Someone suggested the method on a FB group and itís made things so much easier for me. No more sorting big piles. I have a small basket on the landing that gets decanted into the Ikea Sortera stackable boxes (one per person and one for whites, towels and bedding go straight in). Then roughly once a week I do each personís load. Usually on separate days unless itís really hot and I can get more than one done!

    I also find it easier to iron as I just do the things that need it and it takes roughly 10 mins each load.

    As for undies..bras I hand wash when new and then do on their own in a wash bag when theyíre a bit older. Pants arenít delicate anymore . Usually cotton or M&S modal ones!
    Originally posted by Anoneemoose
    That's interesting. A friend brought colour catchers to use in her holiday apartment as she knew she wouldn't have a full load of any one colour. Glad to know it works.
    • oystercatcher
    • By oystercatcher 30th Jul 19, 5:48 PM
    • 1,919 Posts
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    oystercatcher
    I wash most things together on 40 deg , jeans and similar and 'special whites' (as in stuff I don't want to go a bit grey! ) are done separately. Underwear, T shirts sox etc all in together . Sometimes I chuck in a small amount of Napisan to kill off bugs or help with stains.I believe it cleans the machine too.

    Bedding and towels are washed separately on 60 deg.

    I would only do a 90 degree wash on nappies or similarly yucky laundry.
    • -taff
    • By -taff 31st Jul 19, 9:07 AM
    • 10,364 Posts
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    -taff
    I do everything at 40 except heavily soiled whites or towels which go in at 50 or 60 depending. On a quick wash and high spin.
    • Money maker
    • By Money maker 31st Jul 19, 9:12 AM
    • 5,196 Posts
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    Money maker
    Most labels on undies suggest 40 deg washes, 60 would ruin them.
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    • Carrot007
    • By Carrot007 31st Jul 19, 9:14 AM
    • 2,459 Posts
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    Carrot007
    I always wash my white Y fronts with bio powder at 90. Socks at 60. 40 or thirty does not kill the bacteria on my soiled socks!

    I have enough underwear for a fortnightly wash.
    Originally posted by Blackbeard of Perranporth

    Bio should only be used at a maximum of 40. After that the heat just kills the bio and does a bad job when non-bio would do better.


    The entire purpose of the bio cleaners it to use a lower temperature and many would say even 40 is too hot.
    • JackieO
    • By JackieO 31st Jul 19, 11:42 AM
    • 16,853 Posts
    • 144,271 Thanks
    JackieO
    I never use Bio stuff as I have very delicate skin and have to be careful what I use I use Aldi's non bio liquid wash and only half the measure and slop a good dose of ordinary washing soda in as well and for conditioner I use white vinegar and my washing is perfect and I have no complaints ,but then I only have to wash for myself now and my clothes don't get that mucky a 30 minute was three times a week usually suffices with a seperate no 3 wash for bedding ,towels ect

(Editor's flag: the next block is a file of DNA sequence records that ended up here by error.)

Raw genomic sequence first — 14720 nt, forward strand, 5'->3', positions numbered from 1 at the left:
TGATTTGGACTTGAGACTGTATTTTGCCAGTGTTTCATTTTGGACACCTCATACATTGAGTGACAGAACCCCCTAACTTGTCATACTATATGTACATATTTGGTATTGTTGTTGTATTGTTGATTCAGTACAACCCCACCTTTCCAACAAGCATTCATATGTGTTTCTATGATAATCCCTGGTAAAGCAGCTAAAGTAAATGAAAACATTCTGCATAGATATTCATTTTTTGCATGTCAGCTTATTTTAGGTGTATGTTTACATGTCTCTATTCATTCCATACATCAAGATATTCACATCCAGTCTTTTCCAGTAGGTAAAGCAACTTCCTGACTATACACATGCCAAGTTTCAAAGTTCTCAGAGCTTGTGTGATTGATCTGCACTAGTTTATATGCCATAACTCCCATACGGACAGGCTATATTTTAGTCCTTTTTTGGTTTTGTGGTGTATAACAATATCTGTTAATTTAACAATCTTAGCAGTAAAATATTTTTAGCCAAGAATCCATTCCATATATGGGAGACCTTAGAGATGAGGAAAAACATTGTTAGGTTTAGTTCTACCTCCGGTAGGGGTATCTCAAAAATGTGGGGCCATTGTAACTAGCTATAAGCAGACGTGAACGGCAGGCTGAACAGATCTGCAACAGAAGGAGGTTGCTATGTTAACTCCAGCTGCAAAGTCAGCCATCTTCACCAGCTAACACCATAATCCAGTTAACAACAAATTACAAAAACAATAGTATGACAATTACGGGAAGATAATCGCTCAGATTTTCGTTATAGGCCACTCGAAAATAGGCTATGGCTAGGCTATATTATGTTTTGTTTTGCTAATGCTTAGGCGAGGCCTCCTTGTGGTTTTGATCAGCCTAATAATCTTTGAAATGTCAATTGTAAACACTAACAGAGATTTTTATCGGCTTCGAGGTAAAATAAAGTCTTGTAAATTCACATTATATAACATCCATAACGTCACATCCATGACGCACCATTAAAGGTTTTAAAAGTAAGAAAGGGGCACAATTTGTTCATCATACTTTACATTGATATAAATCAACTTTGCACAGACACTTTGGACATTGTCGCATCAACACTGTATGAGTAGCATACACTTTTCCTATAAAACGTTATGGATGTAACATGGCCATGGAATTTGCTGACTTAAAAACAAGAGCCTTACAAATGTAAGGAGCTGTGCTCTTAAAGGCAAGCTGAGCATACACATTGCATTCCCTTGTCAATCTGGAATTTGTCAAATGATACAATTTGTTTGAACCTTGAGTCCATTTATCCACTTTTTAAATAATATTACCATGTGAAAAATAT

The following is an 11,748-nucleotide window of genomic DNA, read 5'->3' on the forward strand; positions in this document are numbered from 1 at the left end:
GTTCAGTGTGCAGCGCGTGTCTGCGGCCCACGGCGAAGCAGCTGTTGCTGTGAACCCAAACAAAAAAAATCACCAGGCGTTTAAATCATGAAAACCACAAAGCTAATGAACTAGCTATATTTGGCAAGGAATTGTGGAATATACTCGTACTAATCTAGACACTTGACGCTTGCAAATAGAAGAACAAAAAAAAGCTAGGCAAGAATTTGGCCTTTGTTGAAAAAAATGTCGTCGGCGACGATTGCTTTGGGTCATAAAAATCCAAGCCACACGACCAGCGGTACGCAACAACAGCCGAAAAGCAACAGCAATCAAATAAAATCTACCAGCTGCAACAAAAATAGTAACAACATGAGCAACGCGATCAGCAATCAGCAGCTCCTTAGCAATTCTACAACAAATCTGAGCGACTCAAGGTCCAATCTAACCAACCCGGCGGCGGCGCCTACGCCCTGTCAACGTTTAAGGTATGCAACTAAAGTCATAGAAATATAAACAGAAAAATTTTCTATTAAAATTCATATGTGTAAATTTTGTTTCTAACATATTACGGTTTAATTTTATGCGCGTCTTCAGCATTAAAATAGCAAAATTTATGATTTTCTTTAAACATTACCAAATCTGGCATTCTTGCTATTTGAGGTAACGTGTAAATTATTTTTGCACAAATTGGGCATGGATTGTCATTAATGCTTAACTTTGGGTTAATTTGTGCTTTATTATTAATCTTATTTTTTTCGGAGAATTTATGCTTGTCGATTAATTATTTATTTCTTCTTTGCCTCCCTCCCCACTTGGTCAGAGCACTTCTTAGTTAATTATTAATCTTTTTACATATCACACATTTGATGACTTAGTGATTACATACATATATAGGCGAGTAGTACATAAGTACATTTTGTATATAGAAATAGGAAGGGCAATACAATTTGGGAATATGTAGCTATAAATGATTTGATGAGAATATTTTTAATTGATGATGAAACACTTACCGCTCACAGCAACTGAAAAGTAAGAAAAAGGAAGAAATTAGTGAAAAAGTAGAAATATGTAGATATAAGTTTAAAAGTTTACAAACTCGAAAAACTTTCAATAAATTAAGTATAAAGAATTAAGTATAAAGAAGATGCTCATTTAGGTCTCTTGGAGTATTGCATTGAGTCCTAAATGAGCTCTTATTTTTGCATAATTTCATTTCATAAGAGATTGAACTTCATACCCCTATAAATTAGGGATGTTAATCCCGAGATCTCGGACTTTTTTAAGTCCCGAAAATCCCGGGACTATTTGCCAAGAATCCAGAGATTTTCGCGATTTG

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    • Pooky
    • By Pooky 7th Aug 19, 7:30 PM
    • 6,918 Posts
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    Pooky
    Everything gets washed at 30 here, mixed loads, undies, clothes, tea towels etc, never had a problem. I don't have enough whites for a separate wash so bung them in with bedding that I know won't run but aside from that, anything goes. Everything is line dried.

    My latest washing machine only goes up to 60 and that programme is nearly 4 hours long so, no, not going there.
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    • Susan1962
    • By Susan1962 7th Aug 19, 8:12 PM
    • 285 Posts
    • 4,405 Thanks
    Susan1962
    I remember buying Aldi's reusable cloths about 18 years ago, before disposable ons became the norm. They're far superio and, if you're organised enough (not my strong point!) can be used for several washes: lights once or twice, pinks/reds then darks.

    Thank you so much for mentioning the Dr Beckmann ones as I have never been able to take to the disposable ones. Also using a few times fo light stuff the. Keeping them as dusters sounds great!
    Last edited by Susan1962; 07-08-2019 at 8:12 PM. Reason: For typos
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    • purpleivy
    • By purpleivy 12th Aug 19, 6:08 PM
    • 3,416 Posts
    • 20,818 Thanks
    purpleivy
    I use the 20C ecofriendly programme with bio liquid, which reckons it is designed for 15C+ laundry. The wash programme is over 3 hours, but the machine isn't actually going all that time, presume it has turning periods and soaking periods. I have no problems with it. Our clothes don't smell, noone has caught anything and it's gentle on clothes.

    I use the same programme for white shirts, which get a slower spin speed. I got out tomato sauce off hubs shirt last week and turmeric a couple of weeks ago. I pretreat with a vanish spray or similar.

    My daughter says that if I had a super power, it would be stain removal!
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    • Bellisima
    • By Bellisima 14th Aug 19, 9:02 AM
    • 128 Posts
    • 175 Thanks
    Bellisima
    I do everything at 30 now. I separate the whites from the coloureds and use whitener with the whites as well as usual Surf powder. All come up a treat. I haven’t died from the surviving germs yet.
    • claire1a
    • By claire1a 14th Aug 19, 10:46 AM
    • 101 Posts
    • 501 Thanks
    claire1a
    I’ve got quite a few allergies so pants, socks, towels and bedding all get done at 60 with non bio and antibacterial laundry liquid. and I bung all other washing at 40 with bold. Sometimes the former will get bunged in with my 40 wash if there isn’t enough to fill the machine. I do t really have delicate underwear and I’m lazy with bras so they get put in the 40 wash
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    • Malcolm_E
    • By Malcolm_E 14th Aug 19, 1:34 PM
    • 21 Posts
    • 18 Thanks
    Malcolm_E
    Correct temperature for bological washing liquids/powders
    There's no point using bio at 90 degrees. The high temperature will denature ('kill') the enzymes that make the washing liquid/powder biological. As a rough guide, most enzymes work best at around body temperature (37 degrees) though, obviously, the enzymes used in biological washing liquids/powders aren't human enzymes and some may survive higher temperatures. A key reason for biological liquids/powders is that they work better at lower temperatures though 40 degrees is probably still fine.